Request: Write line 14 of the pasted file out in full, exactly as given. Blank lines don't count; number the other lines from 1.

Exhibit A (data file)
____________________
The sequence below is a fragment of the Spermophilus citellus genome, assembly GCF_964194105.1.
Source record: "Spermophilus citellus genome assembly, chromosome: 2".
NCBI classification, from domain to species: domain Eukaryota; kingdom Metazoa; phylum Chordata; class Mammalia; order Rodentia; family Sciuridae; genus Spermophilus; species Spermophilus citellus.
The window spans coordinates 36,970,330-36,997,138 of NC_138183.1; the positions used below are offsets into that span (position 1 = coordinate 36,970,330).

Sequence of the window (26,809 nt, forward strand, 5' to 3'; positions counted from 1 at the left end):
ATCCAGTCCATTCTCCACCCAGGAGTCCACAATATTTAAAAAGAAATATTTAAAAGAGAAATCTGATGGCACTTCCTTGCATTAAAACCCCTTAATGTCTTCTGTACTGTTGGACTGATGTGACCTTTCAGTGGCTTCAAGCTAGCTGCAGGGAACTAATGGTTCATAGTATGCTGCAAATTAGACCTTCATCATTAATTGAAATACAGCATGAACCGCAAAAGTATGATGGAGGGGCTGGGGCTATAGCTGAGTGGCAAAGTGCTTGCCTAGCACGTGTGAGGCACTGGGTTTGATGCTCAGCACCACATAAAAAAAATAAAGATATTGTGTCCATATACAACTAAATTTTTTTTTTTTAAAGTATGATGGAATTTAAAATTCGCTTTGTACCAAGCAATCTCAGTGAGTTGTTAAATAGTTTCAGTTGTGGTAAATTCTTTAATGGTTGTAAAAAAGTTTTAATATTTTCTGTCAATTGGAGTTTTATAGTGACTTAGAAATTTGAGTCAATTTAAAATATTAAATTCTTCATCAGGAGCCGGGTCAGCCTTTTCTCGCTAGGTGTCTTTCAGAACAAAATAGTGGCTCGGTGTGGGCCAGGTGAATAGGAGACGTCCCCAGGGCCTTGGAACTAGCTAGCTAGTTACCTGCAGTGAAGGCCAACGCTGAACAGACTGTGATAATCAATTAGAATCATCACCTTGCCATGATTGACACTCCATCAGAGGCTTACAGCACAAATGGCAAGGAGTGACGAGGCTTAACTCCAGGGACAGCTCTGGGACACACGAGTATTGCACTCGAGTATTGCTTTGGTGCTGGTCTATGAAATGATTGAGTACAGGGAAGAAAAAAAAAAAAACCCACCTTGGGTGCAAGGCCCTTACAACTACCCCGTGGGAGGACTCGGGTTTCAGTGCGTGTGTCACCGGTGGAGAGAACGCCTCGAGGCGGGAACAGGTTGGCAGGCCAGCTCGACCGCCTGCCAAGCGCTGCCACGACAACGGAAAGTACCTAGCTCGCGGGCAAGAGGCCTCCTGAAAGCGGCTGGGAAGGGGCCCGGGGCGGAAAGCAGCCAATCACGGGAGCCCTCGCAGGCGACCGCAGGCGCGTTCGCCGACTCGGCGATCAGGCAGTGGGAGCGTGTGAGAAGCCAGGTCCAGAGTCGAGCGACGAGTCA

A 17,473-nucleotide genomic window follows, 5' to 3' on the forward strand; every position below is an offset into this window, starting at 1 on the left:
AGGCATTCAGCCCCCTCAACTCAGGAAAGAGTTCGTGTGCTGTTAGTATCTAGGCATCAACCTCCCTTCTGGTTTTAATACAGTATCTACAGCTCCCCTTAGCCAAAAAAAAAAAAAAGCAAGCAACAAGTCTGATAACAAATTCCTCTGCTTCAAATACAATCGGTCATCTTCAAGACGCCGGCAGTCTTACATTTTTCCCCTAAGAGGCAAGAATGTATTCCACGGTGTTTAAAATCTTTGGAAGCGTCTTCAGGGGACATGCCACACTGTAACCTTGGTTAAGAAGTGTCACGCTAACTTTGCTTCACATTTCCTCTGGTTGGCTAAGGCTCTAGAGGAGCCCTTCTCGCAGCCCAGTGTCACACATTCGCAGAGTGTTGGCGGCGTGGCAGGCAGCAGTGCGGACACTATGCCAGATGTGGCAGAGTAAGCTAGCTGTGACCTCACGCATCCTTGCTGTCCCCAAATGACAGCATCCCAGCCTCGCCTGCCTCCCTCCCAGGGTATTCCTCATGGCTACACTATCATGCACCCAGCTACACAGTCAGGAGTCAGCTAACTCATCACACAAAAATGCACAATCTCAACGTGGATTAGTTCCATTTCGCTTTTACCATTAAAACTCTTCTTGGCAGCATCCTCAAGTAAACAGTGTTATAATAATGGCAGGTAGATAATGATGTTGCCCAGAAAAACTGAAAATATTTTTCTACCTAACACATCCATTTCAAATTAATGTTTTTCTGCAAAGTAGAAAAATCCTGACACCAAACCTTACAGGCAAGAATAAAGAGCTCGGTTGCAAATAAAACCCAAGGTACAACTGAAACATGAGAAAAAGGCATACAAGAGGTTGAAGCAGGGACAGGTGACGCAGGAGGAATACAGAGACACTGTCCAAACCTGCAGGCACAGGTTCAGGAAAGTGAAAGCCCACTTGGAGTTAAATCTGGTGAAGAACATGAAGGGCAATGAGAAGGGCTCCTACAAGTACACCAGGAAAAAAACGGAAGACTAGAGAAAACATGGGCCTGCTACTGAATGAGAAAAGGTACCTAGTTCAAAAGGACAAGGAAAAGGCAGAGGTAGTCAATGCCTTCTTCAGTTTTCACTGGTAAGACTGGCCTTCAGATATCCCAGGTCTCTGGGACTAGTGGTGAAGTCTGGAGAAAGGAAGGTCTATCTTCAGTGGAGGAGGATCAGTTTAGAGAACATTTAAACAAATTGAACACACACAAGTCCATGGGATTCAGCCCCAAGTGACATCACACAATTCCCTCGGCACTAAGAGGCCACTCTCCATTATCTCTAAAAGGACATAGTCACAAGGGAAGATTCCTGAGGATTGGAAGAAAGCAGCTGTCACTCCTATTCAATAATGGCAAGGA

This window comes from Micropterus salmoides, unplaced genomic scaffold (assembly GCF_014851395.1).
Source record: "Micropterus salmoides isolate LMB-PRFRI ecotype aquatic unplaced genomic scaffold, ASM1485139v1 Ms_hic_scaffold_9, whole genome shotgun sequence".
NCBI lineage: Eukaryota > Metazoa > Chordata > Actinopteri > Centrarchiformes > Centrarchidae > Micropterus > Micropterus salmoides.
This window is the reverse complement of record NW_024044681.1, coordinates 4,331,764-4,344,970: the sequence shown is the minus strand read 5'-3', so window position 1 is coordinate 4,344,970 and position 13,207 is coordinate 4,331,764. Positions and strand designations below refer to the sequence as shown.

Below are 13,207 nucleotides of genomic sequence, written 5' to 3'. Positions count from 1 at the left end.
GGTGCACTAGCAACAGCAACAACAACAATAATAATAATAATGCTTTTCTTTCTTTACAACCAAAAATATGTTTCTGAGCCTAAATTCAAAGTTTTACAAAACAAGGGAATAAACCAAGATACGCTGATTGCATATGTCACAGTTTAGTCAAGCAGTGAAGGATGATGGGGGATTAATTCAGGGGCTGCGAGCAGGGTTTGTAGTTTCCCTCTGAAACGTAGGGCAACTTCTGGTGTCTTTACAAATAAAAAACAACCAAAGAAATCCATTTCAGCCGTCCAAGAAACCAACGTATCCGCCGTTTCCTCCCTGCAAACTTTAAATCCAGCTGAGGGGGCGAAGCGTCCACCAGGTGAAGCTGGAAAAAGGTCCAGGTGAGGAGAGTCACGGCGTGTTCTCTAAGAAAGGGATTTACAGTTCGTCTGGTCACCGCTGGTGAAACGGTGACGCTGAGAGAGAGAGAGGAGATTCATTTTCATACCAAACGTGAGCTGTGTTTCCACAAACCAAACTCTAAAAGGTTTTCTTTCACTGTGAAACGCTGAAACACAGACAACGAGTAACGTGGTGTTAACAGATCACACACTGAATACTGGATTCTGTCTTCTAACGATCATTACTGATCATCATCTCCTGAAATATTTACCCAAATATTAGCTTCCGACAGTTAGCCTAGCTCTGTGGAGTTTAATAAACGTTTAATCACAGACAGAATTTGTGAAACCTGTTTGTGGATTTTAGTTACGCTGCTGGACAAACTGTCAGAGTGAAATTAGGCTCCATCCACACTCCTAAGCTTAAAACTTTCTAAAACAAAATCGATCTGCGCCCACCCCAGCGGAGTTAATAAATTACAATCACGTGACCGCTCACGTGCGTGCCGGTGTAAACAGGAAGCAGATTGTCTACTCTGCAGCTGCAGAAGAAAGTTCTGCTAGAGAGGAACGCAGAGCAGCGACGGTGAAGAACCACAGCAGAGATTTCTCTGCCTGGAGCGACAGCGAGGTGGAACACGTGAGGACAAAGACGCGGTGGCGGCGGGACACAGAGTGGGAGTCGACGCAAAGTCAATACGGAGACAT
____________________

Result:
GGTGCACTAGCAACAGCAACAACAACAATAATAATAATAATGCTTTTCTTTCTTTACAACCAAAAATATGTTTCTGAGCCTAAATTCAAAGTTTTACAAAACAAGGGAATAAACCAAGATACGCTGATTGCATATGTCACAGTTTAGTCAAGCAGTGAAGGATGATGGGGGATTAATTCAGGGGCTGCGAGCAGGGTTTGTAGTTTCCCTCTGAAACGTAGGGCAACTTCTGGTGTCTTTACAAATAAAAAACAACCAAAGAAATCCATTTCAGCCGTCCAAGAAACCAACGTATCCGCCGTTTCCTCCCTGCAAACTTTAAATCCAGCTGAGGGGGCGAAGCGTCCACCAGGTGAAGCTGGAAAAAGGTCCAGGTGAGGAGAGTCACGGCGTGTTCTCTAAGAAAGGGATTTACAGTTCGTCTGGTCACCGCTGGTGAAACGGTGACGCTGAGAGAGAGAGAGGAGATTCATTTTCATACCAAACGTGAGCTGTGTTTCCACAAACCAAACTCTAAAAGGTTTTCTTTCACTGTGAAACGCTGAAACACAGACAACGAGTAACGTGGTGTTAACAGATCACACACTGAATACTGGATTCTGTCTTCTAACGATCATTACTGATCATCATCTCCTGAAATATTTACCCAAATATTAGCTTCCGACAGTTAGCCTAGCTCTGTGGAGTTTAATAAACGTTTAATCACAGACAGAATTTGTGAAACCTGTTTGTGGATTTTAGTTACGCTGCTGGACAAACTGTCAGAGTGAAATTAGGCTCCATCCACACTCCTAAGCTTAAAACTTTCTAAAACAAAATCGATCTGCGCCCACCCCAGCGGAGTTAATAAATTACAATCACGTGACCGCTCACGTGCGTGCCGGTGTAAACAGGAAGCAGATTGTCTACTCTGCAGCTGCAGAAGAAAGTTCTGCTAGAGAGGAACGCAGAGCAGCGACGGTGAAGAACCACAGCAGAGATTTCTCTGCCTGGAGCGACAGCGAGGTGGAACACGTGAGGACAAAGACGCGGTGGCGGCGGGACACAGAGTGGGAGTCGACGCAAAGTCAATACGGAGACAT